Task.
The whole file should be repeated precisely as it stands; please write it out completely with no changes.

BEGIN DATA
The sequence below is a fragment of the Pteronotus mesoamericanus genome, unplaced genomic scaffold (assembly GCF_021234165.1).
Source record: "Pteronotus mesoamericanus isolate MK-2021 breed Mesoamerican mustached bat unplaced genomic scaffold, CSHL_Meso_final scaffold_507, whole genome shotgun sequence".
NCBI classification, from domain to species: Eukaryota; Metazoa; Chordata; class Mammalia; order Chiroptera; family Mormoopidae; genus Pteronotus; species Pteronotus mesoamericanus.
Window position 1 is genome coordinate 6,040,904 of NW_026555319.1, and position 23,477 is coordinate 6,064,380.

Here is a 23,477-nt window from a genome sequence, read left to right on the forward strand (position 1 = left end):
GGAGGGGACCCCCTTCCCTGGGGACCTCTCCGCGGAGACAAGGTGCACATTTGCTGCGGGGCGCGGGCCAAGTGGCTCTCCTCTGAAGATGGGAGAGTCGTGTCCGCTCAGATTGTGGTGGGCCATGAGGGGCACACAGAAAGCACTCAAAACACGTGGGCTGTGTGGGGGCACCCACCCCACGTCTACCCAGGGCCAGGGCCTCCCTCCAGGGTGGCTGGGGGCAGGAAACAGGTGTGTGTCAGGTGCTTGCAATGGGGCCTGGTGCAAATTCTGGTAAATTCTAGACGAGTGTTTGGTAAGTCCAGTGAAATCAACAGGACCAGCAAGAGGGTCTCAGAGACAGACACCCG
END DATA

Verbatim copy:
The sequence below is a fragment of the Pteronotus mesoamericanus genome, unplaced genomic scaffold (assembly GCF_021234165.1).
Source record: "Pteronotus mesoamericanus isolate MK-2021 breed Mesoamerican mustached bat unplaced genomic scaffold, CSHL_Meso_final scaffold_507, whole genome shotgun sequence".
NCBI classification, from domain to species: Eukaryota; Metazoa; Chordata; class Mammalia; order Chiroptera; family Mormoopidae; genus Pteronotus; species Pteronotus mesoamericanus.
Window position 1 is genome coordinate 6,040,904 of NW_026555319.1, and position 23,477 is coordinate 6,064,380.

Here is a 23,477-nt window from a genome sequence, read left to right on the forward strand (position 1 = left end):
GGAGGGGACCCCCTTCCCTGGGGACCTCTCCGCGGAGACAAGGTGCACATTTGCTGCGGGGCGCGGGCCAAGTGGCTCTCCTCTGAAGATGGGAGAGTCGTGTCCGCTCAGATTGTGGTGGGCCATGAGGGGCACACAGAAAGCACTCAAAACACGTGGGCTGTGTGGGGGCACCCACCCCACGTCTACCCAGGGCCAGGGCCTCCCTCCAGGGTGGCTGGGGGCAGGAAACAGGTGTGTGTCAGGTGCTTGCAATGGGGCCTGGTGCAAATTCTGGTAAATTCTAGACGAGTGTTTGGTAAGTCCAGTGAAATCAACAGGACCAGCAAGAGGGTCTCAGAGACAGACACCCG